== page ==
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ORIGINAL ARTICLE
Year : 2018  |  Volume : 7  |  Issue : 1  |  Page : 15-19

Comparison of Enoxaparin versus Heparin among Patients Undergoing Elective Coronary Angiography via Radial Artery Access


1 Cardiovascular Intervention Research Center, Rajaie Cardiovascular Medical and Research Center, University of Medical Sciences, Tehran, Iran
2 Rajaie Cardiovascular Medical and Research Center, University of Medical Sciences, Tehran, Iran
3 Interventional Cardiologist, Atieh hospital, Tehran, Iran

Correspondence Address:
Dr. Vahid Feghhi
Rajaie Cardiovascular Medical and Research Center, Iran University of Medical Sciences, Tehran
Iran
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Source of Support: None, Conflict of Interest: None


DOI: 10.4103/rcm.rcm_15_17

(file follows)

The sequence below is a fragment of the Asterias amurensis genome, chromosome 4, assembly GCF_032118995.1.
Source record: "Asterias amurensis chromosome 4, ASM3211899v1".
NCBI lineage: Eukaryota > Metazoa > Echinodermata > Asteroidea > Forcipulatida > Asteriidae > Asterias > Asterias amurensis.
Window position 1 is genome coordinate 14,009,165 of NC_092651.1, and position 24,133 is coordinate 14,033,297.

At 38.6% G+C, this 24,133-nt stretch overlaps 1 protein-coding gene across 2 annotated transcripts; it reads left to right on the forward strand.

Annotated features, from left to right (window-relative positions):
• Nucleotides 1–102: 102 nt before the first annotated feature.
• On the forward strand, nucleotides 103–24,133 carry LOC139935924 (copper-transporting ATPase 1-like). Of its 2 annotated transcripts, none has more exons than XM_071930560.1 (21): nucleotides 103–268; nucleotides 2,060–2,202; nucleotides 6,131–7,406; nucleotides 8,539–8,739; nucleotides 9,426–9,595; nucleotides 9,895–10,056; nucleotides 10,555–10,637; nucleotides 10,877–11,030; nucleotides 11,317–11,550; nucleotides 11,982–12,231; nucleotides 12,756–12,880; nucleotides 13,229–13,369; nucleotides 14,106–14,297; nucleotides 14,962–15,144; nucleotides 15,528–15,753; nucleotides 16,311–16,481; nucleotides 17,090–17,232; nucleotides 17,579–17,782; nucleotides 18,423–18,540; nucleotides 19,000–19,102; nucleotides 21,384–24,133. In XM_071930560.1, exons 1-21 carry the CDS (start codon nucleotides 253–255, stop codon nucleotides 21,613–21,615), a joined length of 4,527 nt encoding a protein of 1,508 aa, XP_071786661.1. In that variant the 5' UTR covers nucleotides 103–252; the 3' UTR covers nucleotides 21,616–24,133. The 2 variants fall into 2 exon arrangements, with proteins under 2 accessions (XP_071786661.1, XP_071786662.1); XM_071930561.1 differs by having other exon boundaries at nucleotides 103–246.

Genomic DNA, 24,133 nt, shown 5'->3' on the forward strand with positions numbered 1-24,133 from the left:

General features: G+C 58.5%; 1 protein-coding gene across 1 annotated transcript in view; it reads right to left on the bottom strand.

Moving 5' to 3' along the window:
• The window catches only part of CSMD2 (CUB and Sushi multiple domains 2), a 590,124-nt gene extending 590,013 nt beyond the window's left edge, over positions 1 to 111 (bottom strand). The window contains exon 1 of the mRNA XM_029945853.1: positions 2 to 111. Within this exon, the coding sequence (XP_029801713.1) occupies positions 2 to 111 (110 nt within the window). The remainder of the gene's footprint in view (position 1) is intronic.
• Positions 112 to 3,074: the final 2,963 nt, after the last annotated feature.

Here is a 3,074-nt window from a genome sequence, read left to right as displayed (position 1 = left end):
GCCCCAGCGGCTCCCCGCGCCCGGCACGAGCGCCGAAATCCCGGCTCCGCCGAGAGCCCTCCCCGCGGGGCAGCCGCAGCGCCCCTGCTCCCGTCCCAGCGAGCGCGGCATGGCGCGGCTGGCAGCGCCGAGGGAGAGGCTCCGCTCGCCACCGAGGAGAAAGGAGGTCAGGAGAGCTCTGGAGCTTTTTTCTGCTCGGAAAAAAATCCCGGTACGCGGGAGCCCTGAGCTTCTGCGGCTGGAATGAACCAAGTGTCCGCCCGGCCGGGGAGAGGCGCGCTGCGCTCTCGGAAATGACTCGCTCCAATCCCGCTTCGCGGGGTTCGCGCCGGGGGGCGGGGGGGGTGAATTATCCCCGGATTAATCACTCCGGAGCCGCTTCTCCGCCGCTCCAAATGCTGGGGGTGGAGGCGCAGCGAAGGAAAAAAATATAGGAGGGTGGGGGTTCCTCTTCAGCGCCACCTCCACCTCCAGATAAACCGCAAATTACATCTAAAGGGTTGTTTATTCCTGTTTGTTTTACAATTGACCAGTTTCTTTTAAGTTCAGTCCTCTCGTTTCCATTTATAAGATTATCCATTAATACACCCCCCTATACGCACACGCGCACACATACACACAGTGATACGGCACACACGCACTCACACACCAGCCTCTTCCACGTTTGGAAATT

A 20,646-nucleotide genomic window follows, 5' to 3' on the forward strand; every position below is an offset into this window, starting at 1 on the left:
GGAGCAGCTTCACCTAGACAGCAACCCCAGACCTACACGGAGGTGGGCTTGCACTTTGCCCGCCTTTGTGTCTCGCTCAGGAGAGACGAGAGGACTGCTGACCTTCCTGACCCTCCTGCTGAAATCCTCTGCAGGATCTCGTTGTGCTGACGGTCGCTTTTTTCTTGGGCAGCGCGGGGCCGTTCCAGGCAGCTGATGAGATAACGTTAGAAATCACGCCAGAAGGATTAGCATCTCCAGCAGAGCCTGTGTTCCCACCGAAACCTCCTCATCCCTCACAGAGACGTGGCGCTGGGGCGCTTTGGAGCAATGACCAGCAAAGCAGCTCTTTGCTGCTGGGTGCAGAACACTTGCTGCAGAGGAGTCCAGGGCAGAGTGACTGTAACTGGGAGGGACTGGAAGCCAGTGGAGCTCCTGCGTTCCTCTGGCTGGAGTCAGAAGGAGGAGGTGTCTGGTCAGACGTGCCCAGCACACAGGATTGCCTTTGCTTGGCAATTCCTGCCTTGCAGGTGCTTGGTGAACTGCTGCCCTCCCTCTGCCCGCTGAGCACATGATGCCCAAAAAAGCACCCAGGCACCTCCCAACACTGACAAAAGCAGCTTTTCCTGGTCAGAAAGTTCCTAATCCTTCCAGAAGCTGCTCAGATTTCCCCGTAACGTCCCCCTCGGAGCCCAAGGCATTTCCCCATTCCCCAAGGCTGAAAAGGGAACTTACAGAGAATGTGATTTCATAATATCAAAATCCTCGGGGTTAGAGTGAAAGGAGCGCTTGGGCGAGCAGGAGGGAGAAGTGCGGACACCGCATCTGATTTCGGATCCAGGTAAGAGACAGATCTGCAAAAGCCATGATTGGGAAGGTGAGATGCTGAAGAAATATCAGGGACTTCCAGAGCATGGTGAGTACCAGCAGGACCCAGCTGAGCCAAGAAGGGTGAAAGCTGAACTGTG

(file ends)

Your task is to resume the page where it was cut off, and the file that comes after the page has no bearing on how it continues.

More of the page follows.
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Background: Radial artery occlusion (RAO) is one of the few postprocedural complications of transradial approach (TRA) which may be symptomatic in some cases. The aim of this study was to investigate the safety and efficacy of enoxaparin compared with unfractionated heparin (UFH) for preventing RAO among patients who underwent elective diagnostic coronary artery angiography (CAG) via TRA. Patients and Methods: This randomized clinical trial study was conducted on patients who underwent TRA for elective diagnostic CAG. Then, the patients included were randomly divided into 2 groups. A group received 0.75 mg enoxaparin intravenously and the second group received 70–100 IU/Kg UFH single-bolus dose intravenously. During 24 h after the procedure and 3 months later, all the participants were monitored for the occurrence of RAO, access hematoma, periprocedural myocardial infarction, stroke, and death. Results: From 189 patients with mean age of 52.52 ± 6.23 years old, 95 patients received UFH (70–100 IU/kg), and the other group (n = 94) received enoxaparin after radial sheath insertion. After 24 h, decrease in radial pulse was observed in 17.6% patient (14.9% in UFH group and 20.2% in enoxaparin group) and only one patient had absent radial pulse in UFH group. There were no significant differences between UFH group compared with enoxaparin group in the reduction of the radial pulse that examined with reverse Allen test (P = 0.359). Furthermore, other complications did not differ significantly between the two groups. Conclusion: This study demonstrates that intravenous enoxaparin administration compared with intravenous UFH during diagnostic CAG via TRA is a safe and effective strategy for preventing RAO at 24 h after the procedure.


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